Digital advisory services for smallholder families in Africa and Asia
Smallholders produce two thirds of all food worldwide. Yet the majority of these approximately 500 million farmers lives in poverty. Their production is susceptible to the impacts of climate change. At the same time, they have poor access to information on agricultural practices that could help them increase production, conserve resources, and sustain their livelihoods.
Digitally supported agricultural extension services provide an opportunity to change this. To date, however, they have only reached a small fraction of smallholders in the global South. One way to achieve significant gains in yields and improved living conditions is to involve women and young people: they make up over half the people engaged in agriculture in sub-Saharan Africa and Asia.
Addressing women and young people in particular
The project Agripath is blazing new trails. "The goal of the project is to develop effective, efficient, and far-reaching advisory services that engage as many smallholder families as possible, particularly incorporating women and young people," says Sonja Vogt, Professor of Sustainable Social Development at the University of Bern: "To achieve that goal, we are developing technical innovations that foster changes in people's attitudes and social norms related to agriculture."
To enable the broadest possible impact towards sustainable agriculture, explains Sonja Vogt, all family members must be involved. Accordingly, it is crucial to know who in the household has access to a mobile phone and thus digital services, as well as how agricultural decisions are made within the family. "In addition, we are particularly focused on efficient, country- and context-specific dissemination of sustainable farming methods within local communities," says Nicole Harari, project coordinator at the Centre for Development and Environment, University of Bern.
Beginning with five countries on two continents and expanding worldwide
The project is aimed at 50,000 smallholder families in Burkina Faso, Uganda, Tanzania, India, and Nepal, as well as 250 private and state agricultural extension service providers. Scaling of the results in at least six other countries is planned from the outset via a broad partner network comprising ministries of agriculture, NGOs, the private sector, and regional and international organizations, thus enabling Agripath to make the widest possible impact.
Lessons learned from Agripath will be made available in a toolkit for providers of digital advisory services—both in countries where the project is active and worldwide. In addition, the project consortium will provide long-term implementation and application support to digital providers. The Farmbetter app utilized and further developed for this research will be freely available for download.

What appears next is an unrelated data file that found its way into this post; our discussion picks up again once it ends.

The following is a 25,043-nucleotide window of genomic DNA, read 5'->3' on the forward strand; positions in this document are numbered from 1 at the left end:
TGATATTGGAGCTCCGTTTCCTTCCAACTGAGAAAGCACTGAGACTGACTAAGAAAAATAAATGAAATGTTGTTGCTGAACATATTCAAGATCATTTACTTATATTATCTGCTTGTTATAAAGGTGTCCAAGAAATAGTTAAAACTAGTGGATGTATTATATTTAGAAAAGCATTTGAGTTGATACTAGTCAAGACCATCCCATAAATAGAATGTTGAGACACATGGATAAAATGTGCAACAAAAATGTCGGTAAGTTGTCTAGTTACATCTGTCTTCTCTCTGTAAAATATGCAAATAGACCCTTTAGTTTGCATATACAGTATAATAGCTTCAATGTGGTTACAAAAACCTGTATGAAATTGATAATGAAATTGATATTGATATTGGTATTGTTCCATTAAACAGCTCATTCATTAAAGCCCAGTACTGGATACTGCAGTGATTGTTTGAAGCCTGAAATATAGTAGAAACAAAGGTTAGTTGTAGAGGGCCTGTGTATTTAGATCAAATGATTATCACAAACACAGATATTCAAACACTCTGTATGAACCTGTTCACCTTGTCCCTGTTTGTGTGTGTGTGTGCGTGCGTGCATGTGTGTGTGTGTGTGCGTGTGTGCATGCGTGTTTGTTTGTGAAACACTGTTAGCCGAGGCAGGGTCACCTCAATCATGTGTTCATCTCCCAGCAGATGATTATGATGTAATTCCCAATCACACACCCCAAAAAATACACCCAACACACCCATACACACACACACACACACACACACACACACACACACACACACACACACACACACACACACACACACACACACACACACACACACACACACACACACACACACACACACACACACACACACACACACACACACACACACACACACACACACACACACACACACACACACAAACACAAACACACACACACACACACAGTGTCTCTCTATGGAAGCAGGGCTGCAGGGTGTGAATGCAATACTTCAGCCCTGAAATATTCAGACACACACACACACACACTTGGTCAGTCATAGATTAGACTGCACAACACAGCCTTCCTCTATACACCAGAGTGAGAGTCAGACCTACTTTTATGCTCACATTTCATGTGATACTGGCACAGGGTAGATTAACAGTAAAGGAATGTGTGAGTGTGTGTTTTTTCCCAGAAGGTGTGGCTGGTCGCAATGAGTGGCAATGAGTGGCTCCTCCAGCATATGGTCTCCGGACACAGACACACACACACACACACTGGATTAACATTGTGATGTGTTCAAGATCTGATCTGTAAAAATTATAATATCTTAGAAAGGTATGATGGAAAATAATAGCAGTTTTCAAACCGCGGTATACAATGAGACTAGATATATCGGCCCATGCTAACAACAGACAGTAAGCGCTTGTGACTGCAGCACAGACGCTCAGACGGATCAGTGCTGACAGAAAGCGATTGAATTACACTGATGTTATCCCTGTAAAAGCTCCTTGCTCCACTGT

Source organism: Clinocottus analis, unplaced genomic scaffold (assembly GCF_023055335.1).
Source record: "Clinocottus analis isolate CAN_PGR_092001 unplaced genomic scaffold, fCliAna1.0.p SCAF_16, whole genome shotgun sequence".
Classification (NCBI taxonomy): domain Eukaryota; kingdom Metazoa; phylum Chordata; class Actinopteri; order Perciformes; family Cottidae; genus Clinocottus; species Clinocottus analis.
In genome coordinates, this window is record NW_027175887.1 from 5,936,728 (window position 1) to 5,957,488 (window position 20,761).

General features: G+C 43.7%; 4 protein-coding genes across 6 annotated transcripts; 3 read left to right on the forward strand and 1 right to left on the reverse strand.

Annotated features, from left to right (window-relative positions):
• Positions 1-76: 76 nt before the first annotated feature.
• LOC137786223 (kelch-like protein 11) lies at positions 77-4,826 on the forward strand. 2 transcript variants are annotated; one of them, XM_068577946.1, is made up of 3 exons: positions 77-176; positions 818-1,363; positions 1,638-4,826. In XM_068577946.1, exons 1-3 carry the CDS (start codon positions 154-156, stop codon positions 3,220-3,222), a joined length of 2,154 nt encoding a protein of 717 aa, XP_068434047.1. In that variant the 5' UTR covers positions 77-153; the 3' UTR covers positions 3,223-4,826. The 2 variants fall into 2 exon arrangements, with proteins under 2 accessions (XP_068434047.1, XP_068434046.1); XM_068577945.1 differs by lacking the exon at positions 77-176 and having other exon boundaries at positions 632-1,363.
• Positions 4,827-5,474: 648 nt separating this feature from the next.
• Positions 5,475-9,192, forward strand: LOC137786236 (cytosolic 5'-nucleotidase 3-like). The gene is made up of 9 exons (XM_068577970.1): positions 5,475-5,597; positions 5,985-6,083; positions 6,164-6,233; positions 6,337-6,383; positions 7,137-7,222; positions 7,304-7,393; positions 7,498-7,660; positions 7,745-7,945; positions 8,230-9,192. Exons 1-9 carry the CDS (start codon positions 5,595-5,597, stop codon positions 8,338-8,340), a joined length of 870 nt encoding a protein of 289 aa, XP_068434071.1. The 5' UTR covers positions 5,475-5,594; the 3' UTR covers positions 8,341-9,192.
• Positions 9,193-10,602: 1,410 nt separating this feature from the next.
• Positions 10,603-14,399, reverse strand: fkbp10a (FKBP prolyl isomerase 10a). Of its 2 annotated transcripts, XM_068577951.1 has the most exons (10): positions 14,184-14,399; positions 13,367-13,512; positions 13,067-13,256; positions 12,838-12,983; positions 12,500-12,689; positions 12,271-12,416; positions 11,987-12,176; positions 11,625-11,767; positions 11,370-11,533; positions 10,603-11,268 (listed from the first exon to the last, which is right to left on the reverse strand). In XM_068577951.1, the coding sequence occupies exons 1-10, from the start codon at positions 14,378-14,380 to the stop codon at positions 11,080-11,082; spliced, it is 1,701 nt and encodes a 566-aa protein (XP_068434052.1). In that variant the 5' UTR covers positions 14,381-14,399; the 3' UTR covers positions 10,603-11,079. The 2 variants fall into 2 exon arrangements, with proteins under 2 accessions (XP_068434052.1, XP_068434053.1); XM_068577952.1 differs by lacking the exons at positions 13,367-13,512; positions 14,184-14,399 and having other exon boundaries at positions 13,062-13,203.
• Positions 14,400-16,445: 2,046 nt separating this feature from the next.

Combining on-site consultation and digital solutions
The project will also provide new insights as to what type of advising is most promising in which cases. Using a novel "mixed methods" approach, the project will combine digital data collection with field experiments and randomized controlled trials. This will make it possible to study the impacts of three variants on farmer behavior: a purely digital solution with an extension services app that farmers can use themselves; a model in which extension service providers use the app in their work with the farmers; as well as a hybrid model in which smallholders can use the digital advisory services on their own and, when needed, obtain access to on-site technical extension services.
In addition, focus groups and broad-based digital data collection to assess attitudes and behavior will generate country-specific knowledge on gender and youth participation in sustainable farming. "This is central to the context-specific design and thus acceptance of the digital extension tool," emphasizes Nicole Harari.
Close collaboration between science and practice
Agripath is a project of the Centre for Development and Environment (CDE) and the Institute of Sociology—both at the University of Bern—together with Grameen Foundation U.S., Grameen Foundation India, the International Centre of Insect Physiology and Ecology icipe, as well as Farmbetter Ltd. The Swiss Agency for Development and Cooperation (SDC) is supporting the project through the TRANSFORM program with five million Swiss francs. The project is based on close collaboration with Grameen Foundation agricultural advisors and the start-up Farmbetter Ltd. The latter's app provides application-oriented information on sustainable farming practices and promotes climate resilience and productivity among smallholder farms in developing countries. The project begins in 2021 and runs through 2025.